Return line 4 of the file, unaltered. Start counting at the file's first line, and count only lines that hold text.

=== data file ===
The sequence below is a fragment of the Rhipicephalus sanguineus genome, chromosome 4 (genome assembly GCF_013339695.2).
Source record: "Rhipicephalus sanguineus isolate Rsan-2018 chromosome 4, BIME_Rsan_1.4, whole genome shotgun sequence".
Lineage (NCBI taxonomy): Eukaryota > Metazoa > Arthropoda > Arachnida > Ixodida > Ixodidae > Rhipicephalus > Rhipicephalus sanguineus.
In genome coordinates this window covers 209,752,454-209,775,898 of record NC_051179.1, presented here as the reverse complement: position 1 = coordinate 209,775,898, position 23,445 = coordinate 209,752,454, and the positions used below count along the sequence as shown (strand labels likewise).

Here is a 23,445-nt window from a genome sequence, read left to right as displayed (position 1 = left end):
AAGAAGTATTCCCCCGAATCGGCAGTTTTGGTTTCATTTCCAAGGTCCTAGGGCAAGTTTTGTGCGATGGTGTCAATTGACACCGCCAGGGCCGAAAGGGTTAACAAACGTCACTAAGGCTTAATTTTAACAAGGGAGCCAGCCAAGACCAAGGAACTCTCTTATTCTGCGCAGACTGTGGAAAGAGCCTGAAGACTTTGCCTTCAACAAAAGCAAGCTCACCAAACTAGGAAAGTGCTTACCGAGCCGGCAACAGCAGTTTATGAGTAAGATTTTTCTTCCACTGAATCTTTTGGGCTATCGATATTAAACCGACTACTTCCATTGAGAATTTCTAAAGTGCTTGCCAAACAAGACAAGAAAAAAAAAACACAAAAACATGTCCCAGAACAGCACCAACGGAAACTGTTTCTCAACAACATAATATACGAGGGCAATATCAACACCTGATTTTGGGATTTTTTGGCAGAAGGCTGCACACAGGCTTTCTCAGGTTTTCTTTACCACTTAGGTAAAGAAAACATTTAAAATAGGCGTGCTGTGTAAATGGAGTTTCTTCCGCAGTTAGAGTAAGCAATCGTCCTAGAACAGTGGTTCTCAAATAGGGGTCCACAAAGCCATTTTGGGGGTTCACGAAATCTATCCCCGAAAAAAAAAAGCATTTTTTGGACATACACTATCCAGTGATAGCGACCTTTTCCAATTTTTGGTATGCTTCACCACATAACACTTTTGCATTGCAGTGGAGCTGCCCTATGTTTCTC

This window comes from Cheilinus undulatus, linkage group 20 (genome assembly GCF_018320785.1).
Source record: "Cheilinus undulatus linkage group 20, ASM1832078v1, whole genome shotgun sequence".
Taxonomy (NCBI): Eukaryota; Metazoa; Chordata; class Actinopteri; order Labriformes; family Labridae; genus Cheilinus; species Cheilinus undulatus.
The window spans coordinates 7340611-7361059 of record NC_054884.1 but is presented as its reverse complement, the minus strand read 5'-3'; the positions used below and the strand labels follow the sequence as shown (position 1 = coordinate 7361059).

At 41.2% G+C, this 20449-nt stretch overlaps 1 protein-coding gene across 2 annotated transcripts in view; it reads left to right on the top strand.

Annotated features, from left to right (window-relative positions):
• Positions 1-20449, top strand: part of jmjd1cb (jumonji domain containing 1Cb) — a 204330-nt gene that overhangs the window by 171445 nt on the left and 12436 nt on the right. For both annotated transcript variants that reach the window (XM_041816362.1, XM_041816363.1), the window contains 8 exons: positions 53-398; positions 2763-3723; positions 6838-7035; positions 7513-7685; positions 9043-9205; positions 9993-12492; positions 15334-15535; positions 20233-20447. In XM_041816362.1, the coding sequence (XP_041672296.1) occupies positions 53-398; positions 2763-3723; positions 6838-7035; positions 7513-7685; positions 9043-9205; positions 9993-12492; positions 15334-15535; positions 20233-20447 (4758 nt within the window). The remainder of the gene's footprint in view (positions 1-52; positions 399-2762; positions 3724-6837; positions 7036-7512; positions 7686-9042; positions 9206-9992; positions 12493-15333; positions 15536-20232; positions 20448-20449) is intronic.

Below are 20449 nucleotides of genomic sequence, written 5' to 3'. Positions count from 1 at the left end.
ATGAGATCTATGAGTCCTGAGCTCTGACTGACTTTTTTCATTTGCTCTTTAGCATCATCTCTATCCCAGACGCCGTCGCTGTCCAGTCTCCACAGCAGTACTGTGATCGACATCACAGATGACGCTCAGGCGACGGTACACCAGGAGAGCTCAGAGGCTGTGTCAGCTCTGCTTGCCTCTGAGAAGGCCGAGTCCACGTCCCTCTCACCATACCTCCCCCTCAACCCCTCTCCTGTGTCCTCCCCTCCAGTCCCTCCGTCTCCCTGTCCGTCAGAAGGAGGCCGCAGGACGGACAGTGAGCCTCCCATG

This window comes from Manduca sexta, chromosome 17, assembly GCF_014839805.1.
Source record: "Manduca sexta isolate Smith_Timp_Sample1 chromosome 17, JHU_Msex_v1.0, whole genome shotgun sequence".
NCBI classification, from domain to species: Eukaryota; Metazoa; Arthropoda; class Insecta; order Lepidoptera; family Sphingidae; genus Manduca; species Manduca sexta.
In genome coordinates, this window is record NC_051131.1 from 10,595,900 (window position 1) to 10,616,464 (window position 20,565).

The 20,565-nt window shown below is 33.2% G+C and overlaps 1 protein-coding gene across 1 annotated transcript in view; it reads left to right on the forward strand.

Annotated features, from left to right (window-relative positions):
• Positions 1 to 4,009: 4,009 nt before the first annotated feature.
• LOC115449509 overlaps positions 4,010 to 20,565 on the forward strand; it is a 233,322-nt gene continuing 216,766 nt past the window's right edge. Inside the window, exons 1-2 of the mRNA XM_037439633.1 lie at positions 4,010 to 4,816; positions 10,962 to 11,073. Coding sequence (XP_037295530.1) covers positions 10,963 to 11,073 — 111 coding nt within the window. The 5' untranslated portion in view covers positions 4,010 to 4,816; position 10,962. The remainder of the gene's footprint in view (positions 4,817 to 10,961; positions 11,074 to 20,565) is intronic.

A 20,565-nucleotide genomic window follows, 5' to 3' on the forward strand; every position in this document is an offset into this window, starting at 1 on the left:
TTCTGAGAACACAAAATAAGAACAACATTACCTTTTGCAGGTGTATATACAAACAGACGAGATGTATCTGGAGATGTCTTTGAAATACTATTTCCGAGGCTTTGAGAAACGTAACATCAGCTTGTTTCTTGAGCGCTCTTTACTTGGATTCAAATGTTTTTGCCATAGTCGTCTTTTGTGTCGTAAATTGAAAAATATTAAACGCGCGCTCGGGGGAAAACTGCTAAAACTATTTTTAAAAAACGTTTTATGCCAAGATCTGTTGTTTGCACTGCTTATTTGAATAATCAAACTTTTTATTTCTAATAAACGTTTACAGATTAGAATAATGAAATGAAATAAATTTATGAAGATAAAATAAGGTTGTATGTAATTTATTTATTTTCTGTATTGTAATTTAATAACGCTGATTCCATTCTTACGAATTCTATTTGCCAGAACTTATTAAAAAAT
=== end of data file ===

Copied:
In genome coordinates this window covers 209,752,454-209,775,898 of record NC_051179.1, presented here as the reverse complement: position 1 = coordinate 209,775,898, position 23,445 = coordinate 209,752,454, and the positions used below count along the sequence as shown (strand labels likewise).